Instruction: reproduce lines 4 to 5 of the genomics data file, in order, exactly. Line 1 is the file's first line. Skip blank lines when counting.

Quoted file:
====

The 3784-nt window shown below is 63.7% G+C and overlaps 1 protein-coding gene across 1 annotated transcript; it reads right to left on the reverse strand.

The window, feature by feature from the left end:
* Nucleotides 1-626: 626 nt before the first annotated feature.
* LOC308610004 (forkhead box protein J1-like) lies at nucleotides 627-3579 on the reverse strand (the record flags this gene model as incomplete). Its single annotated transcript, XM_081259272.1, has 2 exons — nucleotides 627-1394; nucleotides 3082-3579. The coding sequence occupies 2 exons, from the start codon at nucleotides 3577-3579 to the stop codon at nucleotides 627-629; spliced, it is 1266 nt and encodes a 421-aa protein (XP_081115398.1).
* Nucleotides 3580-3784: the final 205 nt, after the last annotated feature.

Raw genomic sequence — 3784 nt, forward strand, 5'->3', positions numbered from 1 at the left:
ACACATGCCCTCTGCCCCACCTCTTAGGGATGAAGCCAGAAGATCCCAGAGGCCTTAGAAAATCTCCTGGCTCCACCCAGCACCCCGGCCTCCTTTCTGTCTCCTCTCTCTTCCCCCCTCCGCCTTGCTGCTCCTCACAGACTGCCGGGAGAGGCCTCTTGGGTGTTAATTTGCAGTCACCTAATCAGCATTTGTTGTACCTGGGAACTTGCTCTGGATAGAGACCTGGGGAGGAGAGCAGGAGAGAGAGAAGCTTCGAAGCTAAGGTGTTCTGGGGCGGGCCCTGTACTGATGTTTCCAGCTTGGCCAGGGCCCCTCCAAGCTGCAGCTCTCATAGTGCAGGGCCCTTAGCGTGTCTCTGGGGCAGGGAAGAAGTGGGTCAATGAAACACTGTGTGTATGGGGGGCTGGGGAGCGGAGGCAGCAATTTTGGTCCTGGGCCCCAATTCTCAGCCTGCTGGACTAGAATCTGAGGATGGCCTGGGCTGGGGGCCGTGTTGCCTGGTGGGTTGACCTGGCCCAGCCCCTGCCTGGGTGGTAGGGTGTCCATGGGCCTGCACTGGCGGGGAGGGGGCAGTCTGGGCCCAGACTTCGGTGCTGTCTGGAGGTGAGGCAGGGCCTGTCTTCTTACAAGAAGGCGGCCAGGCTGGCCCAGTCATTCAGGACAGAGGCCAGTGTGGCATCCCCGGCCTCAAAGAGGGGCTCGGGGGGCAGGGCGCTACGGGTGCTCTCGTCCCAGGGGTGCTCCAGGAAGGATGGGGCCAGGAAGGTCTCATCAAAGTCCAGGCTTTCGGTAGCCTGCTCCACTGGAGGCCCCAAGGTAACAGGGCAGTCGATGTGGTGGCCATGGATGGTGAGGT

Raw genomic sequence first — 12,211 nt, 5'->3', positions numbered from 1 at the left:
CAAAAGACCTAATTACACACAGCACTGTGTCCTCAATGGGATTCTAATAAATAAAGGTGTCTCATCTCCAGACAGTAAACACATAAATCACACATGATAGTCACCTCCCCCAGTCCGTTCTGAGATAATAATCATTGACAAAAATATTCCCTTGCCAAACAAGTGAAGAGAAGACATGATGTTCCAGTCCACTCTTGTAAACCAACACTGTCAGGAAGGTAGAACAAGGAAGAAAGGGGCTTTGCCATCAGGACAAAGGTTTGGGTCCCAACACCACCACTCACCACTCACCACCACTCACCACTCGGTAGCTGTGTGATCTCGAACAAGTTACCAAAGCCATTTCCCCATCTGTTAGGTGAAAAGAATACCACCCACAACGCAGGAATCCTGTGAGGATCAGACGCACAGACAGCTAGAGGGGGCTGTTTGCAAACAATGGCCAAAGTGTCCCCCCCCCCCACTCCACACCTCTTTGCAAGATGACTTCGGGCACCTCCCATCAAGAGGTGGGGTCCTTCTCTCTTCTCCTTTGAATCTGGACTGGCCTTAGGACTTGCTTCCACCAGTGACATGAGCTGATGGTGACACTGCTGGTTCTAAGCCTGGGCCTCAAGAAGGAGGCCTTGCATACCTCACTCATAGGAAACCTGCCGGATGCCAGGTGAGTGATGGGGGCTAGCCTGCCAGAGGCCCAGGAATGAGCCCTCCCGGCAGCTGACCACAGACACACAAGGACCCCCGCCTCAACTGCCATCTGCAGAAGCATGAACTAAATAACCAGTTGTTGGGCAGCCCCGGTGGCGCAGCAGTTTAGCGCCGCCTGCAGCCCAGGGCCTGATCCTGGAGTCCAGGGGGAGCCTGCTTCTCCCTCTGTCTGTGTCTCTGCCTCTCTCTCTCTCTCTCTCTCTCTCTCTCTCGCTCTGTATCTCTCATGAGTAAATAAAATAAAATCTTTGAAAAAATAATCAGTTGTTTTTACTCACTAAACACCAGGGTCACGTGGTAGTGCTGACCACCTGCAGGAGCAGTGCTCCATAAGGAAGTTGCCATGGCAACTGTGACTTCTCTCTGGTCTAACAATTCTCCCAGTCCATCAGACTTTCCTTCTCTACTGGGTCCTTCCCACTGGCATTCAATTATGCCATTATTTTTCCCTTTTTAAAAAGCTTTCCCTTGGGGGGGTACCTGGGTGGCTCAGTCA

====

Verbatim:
* LOC308610004 (forkhead box protein J1-like) lies at nucleotides 627-3579 on the reverse strand (the record flags this gene model as incomplete). Its single annotated transcript, XM_081259272.1, has 2 exons — nucleotides 627-1394; nucleotides 3082-3579. The coding sequence occupies 2 exons, from the start codon at nucleotides 3577-3579 to the stop codon at nucleotides 627-629; spliced, it is 1266 nt and encodes a 421-aa protein (XP_081115398.1).
* Nucleotides 3580-3784: the final 205 nt, after the last annotated feature.